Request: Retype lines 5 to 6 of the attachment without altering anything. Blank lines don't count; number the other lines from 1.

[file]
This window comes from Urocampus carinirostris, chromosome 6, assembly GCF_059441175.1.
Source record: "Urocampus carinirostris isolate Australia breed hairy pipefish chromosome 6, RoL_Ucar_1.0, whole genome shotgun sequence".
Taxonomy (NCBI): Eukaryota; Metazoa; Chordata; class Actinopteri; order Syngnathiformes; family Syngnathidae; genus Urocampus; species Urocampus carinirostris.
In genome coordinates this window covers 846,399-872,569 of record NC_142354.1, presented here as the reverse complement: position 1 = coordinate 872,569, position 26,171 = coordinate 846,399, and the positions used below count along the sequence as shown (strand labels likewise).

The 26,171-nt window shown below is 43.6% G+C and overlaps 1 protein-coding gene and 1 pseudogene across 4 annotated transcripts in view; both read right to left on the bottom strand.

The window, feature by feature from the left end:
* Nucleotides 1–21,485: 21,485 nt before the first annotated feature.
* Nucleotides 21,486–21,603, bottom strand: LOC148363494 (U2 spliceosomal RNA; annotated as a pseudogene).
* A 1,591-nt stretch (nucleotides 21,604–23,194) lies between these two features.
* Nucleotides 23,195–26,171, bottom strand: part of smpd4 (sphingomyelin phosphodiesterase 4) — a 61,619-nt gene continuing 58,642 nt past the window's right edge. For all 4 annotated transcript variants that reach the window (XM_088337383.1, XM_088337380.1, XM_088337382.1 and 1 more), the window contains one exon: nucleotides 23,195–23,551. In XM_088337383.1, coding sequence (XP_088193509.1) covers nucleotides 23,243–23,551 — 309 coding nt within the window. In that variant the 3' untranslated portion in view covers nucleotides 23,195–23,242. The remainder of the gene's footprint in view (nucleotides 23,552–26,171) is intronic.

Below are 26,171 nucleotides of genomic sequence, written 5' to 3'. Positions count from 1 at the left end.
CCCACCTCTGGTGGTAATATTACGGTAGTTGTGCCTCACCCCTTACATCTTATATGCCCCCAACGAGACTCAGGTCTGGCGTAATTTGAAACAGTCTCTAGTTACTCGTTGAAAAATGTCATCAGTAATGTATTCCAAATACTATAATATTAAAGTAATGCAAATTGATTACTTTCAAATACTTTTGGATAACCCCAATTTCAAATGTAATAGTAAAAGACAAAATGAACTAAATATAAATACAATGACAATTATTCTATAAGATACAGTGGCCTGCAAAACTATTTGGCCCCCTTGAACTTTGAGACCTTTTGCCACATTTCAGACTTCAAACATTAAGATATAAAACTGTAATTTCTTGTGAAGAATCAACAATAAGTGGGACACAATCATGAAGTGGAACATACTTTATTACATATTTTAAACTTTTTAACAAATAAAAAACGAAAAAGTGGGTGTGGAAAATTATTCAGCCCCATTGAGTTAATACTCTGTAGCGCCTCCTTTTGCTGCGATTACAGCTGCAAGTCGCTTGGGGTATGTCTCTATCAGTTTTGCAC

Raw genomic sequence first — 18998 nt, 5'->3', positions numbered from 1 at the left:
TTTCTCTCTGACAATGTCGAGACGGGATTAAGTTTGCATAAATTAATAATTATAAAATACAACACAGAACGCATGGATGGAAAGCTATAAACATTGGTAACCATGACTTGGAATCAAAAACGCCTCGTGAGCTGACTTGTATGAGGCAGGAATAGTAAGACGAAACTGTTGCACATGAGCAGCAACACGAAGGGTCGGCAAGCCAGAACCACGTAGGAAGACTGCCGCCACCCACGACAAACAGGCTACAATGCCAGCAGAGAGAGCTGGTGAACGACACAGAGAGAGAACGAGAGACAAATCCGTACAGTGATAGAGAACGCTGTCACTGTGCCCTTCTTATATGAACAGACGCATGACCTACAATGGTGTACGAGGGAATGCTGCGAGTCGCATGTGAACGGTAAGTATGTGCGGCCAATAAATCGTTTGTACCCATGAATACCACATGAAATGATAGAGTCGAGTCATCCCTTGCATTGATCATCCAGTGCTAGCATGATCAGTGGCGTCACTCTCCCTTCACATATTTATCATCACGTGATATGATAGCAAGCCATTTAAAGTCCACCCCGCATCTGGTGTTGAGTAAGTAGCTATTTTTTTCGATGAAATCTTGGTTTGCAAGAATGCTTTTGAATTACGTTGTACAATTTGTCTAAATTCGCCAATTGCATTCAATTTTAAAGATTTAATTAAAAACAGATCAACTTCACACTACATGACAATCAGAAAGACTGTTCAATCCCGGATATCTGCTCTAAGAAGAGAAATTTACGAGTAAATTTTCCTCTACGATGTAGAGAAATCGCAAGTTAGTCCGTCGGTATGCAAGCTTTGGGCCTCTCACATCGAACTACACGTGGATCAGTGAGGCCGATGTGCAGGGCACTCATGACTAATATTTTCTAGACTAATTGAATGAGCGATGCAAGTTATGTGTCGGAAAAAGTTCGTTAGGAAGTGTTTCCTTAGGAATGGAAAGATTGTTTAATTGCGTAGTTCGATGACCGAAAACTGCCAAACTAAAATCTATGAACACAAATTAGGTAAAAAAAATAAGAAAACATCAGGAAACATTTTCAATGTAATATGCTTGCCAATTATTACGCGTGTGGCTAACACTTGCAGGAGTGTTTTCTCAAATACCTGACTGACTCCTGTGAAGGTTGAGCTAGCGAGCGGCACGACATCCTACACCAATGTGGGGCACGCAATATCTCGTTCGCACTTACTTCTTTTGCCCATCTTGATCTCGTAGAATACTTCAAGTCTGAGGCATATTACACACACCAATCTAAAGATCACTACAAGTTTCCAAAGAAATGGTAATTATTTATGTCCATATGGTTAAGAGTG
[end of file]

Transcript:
The 26,171-nt window shown below is 43.6% G+C and overlaps 1 protein-coding gene and 1 pseudogene across 4 annotated transcripts in view; both read right to left on the bottom strand.

The window, feature by feature from the left end: